Successful Fundraising in the 21st Century: New Tips for thriving and surviving
An arduous process can lead to a successful funding round
A seed round takes, on average, 18.5 weeks from the first meeting with a VC until you have money in the bank. You should plan to pitch your heart out to multiple investors during that period and meet with them in person or virtually.
Additionally, you must constantly tweak your narrative (and pitch deck), manage each meeting, and follow up on feedback. If everything goes well, term sheets and final closing details are then negotiated. Meanwhile, running a startup with equal intensity is also required.
Transparency about how investors receive your pitch deck puts you at an advantage.
To make the most of this critical stage in your company’s growth, how can you prepare, navigate the complexities of a fundraising campaign, and still run your business effectively? There is no one-size-fits-all fundraiser, but founders can learn from the experiences of others who have successfully raised funds to maximize their fundraising efficiency.
It is possible to do this qualitatively and quantitatively. You can draw on both your network of peers that have recently been through the fundraising process, as well as seasoned experts that have valuable insights to share.
There’s a lot of data on the fundraising process available that can help you remove the mystery and uncertainty. You will be able to present a well-tuned pitch to the right investor if you have apparent data on where VCs spend their time on pitch decks or in meetings.
The fundraising landscape has seen unprecedented growth this year. There have been continuous records broken in deal dollars, and VC demand and startup supply have risen steadily since April 2020. While investors appear to be tilting toward founders, different expectations depend on the round of funding.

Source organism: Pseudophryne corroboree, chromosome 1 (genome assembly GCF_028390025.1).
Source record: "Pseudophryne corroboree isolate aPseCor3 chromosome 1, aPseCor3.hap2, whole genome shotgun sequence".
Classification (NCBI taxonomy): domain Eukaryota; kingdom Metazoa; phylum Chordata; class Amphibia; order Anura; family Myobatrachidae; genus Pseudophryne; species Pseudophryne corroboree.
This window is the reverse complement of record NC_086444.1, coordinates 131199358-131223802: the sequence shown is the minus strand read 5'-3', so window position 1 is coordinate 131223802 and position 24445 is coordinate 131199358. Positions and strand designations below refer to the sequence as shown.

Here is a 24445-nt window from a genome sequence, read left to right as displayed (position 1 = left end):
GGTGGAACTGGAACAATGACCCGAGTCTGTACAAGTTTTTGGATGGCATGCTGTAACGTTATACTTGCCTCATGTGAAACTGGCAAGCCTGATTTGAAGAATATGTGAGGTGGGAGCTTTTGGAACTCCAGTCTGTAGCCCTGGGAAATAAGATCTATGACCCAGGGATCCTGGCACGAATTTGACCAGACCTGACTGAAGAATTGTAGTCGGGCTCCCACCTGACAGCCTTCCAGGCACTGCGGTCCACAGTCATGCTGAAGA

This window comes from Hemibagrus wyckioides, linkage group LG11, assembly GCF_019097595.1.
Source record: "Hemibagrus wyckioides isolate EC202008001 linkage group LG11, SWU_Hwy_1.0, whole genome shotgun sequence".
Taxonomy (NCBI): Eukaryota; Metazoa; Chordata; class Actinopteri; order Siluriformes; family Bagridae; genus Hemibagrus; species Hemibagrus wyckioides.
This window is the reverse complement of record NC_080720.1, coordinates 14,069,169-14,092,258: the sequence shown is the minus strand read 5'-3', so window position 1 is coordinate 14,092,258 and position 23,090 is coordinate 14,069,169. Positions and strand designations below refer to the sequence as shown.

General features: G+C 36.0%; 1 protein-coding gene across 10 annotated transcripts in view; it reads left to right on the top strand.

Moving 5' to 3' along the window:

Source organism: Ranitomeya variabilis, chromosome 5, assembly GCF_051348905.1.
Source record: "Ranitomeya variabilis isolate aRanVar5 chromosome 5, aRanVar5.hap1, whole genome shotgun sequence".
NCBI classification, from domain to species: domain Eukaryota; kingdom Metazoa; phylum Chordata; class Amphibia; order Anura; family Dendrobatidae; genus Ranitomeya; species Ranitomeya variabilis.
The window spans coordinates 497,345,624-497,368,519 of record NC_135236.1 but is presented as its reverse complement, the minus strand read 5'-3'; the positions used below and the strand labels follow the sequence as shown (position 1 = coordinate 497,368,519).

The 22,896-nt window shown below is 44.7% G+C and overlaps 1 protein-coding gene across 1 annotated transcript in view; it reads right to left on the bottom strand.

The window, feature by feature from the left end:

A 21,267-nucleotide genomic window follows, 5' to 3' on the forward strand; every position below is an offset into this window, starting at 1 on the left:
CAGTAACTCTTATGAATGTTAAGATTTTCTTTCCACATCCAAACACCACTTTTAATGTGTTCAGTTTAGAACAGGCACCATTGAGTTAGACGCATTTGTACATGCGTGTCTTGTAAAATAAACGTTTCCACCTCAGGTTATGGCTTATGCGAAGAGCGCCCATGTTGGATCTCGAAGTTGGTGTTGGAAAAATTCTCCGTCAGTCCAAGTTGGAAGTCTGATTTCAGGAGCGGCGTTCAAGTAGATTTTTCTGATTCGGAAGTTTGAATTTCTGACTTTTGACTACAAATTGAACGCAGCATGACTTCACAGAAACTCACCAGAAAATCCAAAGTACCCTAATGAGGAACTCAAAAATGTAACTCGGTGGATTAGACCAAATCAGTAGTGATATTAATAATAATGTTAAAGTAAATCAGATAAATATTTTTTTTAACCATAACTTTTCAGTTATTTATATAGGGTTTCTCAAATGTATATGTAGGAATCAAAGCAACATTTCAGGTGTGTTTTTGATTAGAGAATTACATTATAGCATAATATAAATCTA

Founders pitch their startups more often, so funding rounds are becoming more competitive. In the following, I’ll outline a few essential steps each founder must take during their fundraising journey, and provide proven, data-driven strategies they should use to accomplish that goal.
When fundraising, you need the right pitch deck
The key to getting funding is a good pitch deck. Your presentation is the first impression you make on a VC, and since the VCs are going through decks at record speeds (2 minutes and 34 seconds per deck), yours better stand out. To show your investment in the company and the worth of your idea, your business plan must demonstrate its value and purpose.
The DocSend team has found that startups that have raised money have common elements to their pitch decks based on an analysis of deck compilation and metrics. By breaking your presentation down by stages, you can see what order to put your slides in, which sections to include more detail, which departments will attract the most attention, etc.
For instance, when raising seed funds, our data shows that pitch decks for startups that have successfully raised $2.7 million in that round are 14 sections and 19.5 slides, and investors spend 3 minutes and 20 seconds looking at the deck. Here are the top five slides you should include in your deck, in order:
- Purpose of the company
- The solution
- Size of the market
- Why now?
The story your pitch deck tells is the tool that can bring you funding, while a meeting with an investor is the key to getting one. VCs will only be interested in your pitch deck for a short period, so you should compile a strong one.
Getting investor meetings and contacting investors
Getting in front of investors is one of the most challenging parts of fundraising. If you have the best idea, you still have to attend many meetings within a relatively short period, which should be around two weeks.
According to our data, founders at the seed stage make an average of 99 contacts and set up 39 meetings with investors.
How can so many meetings be crammed into so short a period? Creating demand and urgency is necessary. You want to have the ability to consider multiple offers in those two weeks to compare them and negotiate the best price.
If your pitch is good, a lot can happen in those two weeks, and you want to be prepared to field multiple offers. As a founder, you must plan how much time outreach and meetings will require and then balance them with your other commitments.
Get feedback on your idea from different experts and viewpoints across the industry by tapping into your network. Make sure you ask for introductions if you want to expand your network of potential investors.